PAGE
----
severe jaw or tooth pain, swollen jaw, jaw stiffness, tooth pain that gets worse with hot, cold, or sweet beverages, warm and red jaw swelling
    Symptoms that always occur with tooth abscess (infection):
    severe jaw or tooth pain
    Urgency:
    Primary care doctor

    Swollen Jaw Checker

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  4. 4.Infection of the Salivary Duct (Sialadenitis)

    The ducts that create saliva can be infected by bacteria and is typically found after surgery in the mouth and in the elderly that take medications that slow saliva production.

    You should go to the nearest emergency room, where the amount of treatment can be determined. In the most minor situation, you would need antibiotics for 10 days while the doctors identify the type of bug it is. In more severe cases, you might need to stay at the hospital for antibiotics given through the blood.

    Rarity:
    Rare
    Top Symptoms:
    fever, chills, pain on one side of the face, swelling on one side of the face, swollen jaw
    Urgency:
    Hospital emergency room
  5. 5.Osteonecrosis of the Jaw

    This is a condition where the jaw bone is exposed (this happens if it is not covered by gums). To be called osteonecrosis of the jaw (ONJ), this condition must persist for at least 8 weeks. This disease is common among people taking medications called bisphosphonates or RANKL inhibitors.

    You should visit your primary care physician. This condition is usually treated conservatively with rinses, antibiotics, and pain medication for the mouth.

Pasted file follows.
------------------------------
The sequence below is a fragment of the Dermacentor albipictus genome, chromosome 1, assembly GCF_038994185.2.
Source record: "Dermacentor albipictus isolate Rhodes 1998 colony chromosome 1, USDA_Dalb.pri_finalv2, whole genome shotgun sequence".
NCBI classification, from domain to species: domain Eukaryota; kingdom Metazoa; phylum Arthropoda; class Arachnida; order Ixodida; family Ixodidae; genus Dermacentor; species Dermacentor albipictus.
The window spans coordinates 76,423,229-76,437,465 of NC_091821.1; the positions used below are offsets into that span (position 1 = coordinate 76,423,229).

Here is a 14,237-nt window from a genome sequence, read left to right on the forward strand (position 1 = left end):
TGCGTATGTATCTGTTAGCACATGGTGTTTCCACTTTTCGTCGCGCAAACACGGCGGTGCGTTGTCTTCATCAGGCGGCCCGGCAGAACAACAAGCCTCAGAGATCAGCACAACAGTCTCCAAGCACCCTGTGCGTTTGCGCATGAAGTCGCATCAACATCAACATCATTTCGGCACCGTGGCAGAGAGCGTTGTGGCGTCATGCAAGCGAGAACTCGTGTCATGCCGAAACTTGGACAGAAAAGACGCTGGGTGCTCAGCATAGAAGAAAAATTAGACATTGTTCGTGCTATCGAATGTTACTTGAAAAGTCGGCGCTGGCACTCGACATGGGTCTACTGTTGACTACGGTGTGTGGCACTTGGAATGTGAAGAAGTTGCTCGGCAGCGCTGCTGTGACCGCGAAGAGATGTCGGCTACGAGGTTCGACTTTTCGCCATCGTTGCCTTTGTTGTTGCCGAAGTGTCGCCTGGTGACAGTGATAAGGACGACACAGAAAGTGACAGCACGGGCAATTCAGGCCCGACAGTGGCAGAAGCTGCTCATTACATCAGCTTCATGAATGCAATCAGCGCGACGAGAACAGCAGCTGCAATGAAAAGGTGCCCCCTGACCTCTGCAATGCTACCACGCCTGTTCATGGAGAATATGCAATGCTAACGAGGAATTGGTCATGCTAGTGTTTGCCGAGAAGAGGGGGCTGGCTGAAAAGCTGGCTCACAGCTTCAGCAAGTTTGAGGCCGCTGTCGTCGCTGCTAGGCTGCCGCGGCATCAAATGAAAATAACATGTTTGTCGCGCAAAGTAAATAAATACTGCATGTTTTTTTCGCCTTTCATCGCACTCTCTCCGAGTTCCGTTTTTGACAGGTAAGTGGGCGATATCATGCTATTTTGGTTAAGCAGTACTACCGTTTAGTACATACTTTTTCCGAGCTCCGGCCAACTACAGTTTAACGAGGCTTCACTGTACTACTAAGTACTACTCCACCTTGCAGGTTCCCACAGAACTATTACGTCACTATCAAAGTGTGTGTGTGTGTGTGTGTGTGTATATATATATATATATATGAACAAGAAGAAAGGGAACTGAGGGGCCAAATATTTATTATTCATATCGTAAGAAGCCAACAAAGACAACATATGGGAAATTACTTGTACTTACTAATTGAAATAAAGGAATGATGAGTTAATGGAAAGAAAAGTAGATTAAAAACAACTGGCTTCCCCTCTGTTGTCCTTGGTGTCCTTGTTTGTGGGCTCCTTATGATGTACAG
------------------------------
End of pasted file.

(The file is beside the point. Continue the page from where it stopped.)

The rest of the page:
Rarity:
    Rare
    Top Symptoms:
    jaw pain, jaw lump, toothache, heavy jaw, swollen jaw
    Symptoms that always occur with osteonecrosis of the jaw:
    jaw pain
    Urgency:
    Primary care doctor
  6. 6.Acromegaly

    Acromegaly is an uncommon condition where the body makes too much growth hormone, which is a hormone made by the pituitary gland that stimulates growth and repair of various body tissues. In most cases the excess hormone comes from a small non-cancerous growth in the pituitary gland.

    You should visit your primary care physician. Acromegaly is usually treated by surgical removal of the abnormal growth in the pituitary gland.

    Rarity:
    Rare
    Top Symptoms:
    fatigue, headache, joint pain, weight gain, vision changes
    Urgency:
    Primary care doctor
  7. 7.Chronic Inflammation of the Salivary Gland (Parotitis)

    The parotid glands are large salivary glands that sit inside each cheek, over the jaw in front of each ear. Chronic recurrent parotitis is a condition that causes repeated cycles of swelling in these glands, causing swelling and occasionally dry mouth or a strange taste.